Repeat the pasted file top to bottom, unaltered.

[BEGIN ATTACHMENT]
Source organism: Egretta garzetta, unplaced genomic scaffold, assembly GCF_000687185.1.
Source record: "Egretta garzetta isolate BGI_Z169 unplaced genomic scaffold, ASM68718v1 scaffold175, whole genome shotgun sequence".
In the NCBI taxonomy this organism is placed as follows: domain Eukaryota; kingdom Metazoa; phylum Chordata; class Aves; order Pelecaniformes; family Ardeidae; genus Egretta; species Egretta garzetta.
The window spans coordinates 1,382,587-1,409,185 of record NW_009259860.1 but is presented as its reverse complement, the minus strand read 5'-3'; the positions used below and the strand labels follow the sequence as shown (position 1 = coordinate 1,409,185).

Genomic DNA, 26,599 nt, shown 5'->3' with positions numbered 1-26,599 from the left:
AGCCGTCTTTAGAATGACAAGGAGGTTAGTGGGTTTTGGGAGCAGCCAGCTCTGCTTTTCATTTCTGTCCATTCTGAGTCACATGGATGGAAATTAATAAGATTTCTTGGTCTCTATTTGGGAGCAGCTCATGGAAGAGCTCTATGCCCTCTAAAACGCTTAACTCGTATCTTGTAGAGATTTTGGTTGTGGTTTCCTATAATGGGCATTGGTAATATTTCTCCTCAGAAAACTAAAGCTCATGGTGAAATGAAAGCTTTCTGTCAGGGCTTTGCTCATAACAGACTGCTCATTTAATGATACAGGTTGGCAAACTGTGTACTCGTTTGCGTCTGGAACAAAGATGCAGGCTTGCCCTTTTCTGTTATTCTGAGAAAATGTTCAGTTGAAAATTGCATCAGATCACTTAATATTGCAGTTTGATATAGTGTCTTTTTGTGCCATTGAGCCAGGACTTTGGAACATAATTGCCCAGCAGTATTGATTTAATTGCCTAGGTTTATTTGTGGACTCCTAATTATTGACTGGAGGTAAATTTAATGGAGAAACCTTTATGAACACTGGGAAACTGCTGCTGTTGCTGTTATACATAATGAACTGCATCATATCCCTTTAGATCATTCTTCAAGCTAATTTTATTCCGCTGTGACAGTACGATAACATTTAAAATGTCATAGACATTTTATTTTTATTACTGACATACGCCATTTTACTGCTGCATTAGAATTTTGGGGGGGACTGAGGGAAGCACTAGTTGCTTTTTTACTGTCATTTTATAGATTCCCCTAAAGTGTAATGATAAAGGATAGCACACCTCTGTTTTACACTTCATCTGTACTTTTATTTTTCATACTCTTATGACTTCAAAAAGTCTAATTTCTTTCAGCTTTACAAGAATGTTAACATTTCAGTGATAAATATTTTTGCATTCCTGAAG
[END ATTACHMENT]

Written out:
Source organism: Egretta garzetta, unplaced genomic scaffold, assembly GCF_000687185.1.
Source record: "Egretta garzetta isolate BGI_Z169 unplaced genomic scaffold, ASM68718v1 scaffold175, whole genome shotgun sequence".
In the NCBI taxonomy this organism is placed as follows: domain Eukaryota; kingdom Metazoa; phylum Chordata; class Aves; order Pelecaniformes; family Ardeidae; genus Egretta; species Egretta garzetta.
The window spans coordinates 1,382,587-1,409,185 of record NW_009259860.1 but is presented as its reverse complement, the minus strand read 5'-3'; the positions used below and the strand labels follow the sequence as shown (position 1 = coordinate 1,409,185).

Genomic DNA, 26,599 nt, shown 5'->3' with positions numbered 1-26,599 from the left:
AGCCGTCTTTAGAATGACAAGGAGGTTAGTGGGTTTTGGGAGCAGCCAGCTCTGCTTTTCATTTCTGTCCATTCTGAGTCACATGGATGGAAATTAATAAGATTTCTTGGTCTCTATTTGGGAGCAGCTCATGGAAGAGCTCTATGCCCTCTAAAACGCTTAACTCGTATCTTGTAGAGATTTTGGTTGTGGTTTCCTATAATGGGCATTGGTAATATTTCTCCTCAGAAAACTAAAGCTCATGGTGAAATGAAAGCTTTCTGTCAGGGCTTTGCTCATAACAGACTGCTCATTTAATGATACAGGTTGGCAAACTGTGTACTCGTTTGCGTCTGGAACAAAGATGCAGGCTTGCCCTTTTCTGTTATTCTGAGAAAATGTTCAGTTGAAAATTGCATCAGATCACTTAATATTGCAGTTTGATATAGTGTCTTTTTGTGCCATTGAGCCAGGACTTTGGAACATAATTGCCCAGCAGTATTGATTTAATTGCCTAGGTTTATTTGTGGACTCCTAATTATTGACTGGAGGTAAATTTAATGGAGAAACCTTTATGAACACTGGGAAACTGCTGCTGTTGCTGTTATACATAATGAACTGCATCATATCCCTTTAGATCATTCTTCAAGCTAATTTTATTCCGCTGTGACAGTACGATAACATTTAAAATGTCATAGACATTTTATTTTTATTACTGACATACGCCATTTTACTGCTGCATTAGAATTTTGGGGGGGACTGAGGGAAGCACTAGTTGCTTTTTTACTGTCATTTTATAGATTCCCCTAAAGTGTAATGATAAAGGATAGCACACCTCTGTTTTACACTTCATCTGTACTTTTATTTTTCATACTCTTATGACTTCAAAAAGTCTAATTTCTTTCAGCTTTACAAGAATGTTAACATTTCAGTGATAAATATTTTTGCATTCCTGAAG